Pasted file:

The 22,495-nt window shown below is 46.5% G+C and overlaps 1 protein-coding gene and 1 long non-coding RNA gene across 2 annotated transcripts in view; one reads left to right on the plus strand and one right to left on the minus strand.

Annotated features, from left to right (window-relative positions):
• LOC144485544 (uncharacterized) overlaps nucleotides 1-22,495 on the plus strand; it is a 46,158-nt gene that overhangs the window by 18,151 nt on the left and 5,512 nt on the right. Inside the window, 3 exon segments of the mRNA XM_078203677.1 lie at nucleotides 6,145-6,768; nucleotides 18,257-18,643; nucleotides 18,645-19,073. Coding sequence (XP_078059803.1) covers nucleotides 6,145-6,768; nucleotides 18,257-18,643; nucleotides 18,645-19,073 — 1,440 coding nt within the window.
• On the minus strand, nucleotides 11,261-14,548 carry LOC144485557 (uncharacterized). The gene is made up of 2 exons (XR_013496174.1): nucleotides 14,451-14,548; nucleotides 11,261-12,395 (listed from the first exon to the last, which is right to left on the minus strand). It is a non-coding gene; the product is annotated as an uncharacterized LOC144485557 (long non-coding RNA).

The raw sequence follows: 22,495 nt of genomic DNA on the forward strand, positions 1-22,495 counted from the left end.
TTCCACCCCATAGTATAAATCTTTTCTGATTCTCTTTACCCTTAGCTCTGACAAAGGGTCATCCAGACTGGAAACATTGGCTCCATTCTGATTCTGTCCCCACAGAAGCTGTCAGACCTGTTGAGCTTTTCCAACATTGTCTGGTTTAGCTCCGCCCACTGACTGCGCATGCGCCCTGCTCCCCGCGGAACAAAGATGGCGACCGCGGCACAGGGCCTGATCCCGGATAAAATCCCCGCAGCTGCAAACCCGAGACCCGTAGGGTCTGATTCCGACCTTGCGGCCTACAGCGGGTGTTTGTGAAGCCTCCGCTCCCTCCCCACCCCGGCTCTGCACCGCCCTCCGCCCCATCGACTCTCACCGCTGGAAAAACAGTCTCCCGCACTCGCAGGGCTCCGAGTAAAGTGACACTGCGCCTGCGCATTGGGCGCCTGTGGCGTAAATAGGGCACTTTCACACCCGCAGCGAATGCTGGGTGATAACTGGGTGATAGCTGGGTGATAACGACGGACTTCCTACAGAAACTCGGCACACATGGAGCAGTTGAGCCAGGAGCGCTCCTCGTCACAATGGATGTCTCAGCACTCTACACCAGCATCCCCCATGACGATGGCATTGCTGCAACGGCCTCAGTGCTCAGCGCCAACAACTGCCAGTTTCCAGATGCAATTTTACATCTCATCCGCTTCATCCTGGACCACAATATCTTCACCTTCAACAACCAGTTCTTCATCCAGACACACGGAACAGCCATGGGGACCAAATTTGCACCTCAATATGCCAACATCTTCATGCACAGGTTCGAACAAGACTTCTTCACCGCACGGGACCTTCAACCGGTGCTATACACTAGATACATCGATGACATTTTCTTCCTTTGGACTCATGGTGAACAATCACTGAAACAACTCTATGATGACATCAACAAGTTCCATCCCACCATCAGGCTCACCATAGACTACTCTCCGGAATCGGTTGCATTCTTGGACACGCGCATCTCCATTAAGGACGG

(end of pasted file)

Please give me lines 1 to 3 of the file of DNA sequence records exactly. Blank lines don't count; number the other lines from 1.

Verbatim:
The 22,495-nt window shown below is 46.5% G+C and overlaps 1 protein-coding gene and 1 long non-coding RNA gene across 2 annotated transcripts in view; one reads left to right on the plus strand and one right to left on the minus strand.

Annotated features, from left to right (window-relative positions):
• LOC144485544 (uncharacterized) overlaps nucleotides 1-22,495 on the plus strand; it is a 46,158-nt gene that overhangs the window by 18,151 nt on the left and 5,512 nt on the right. Inside the window, 3 exon segments of the mRNA XM_078203677.1 lie at nucleotides 6,145-6,768; nucleotides 18,257-18,643; nucleotides 18,645-19,073. Coding sequence (XP_078059803.1) covers nucleotides 6,145-6,768; nucleotides 18,257-18,643; nucleotides 18,645-19,073 — 1,440 coding nt within the window.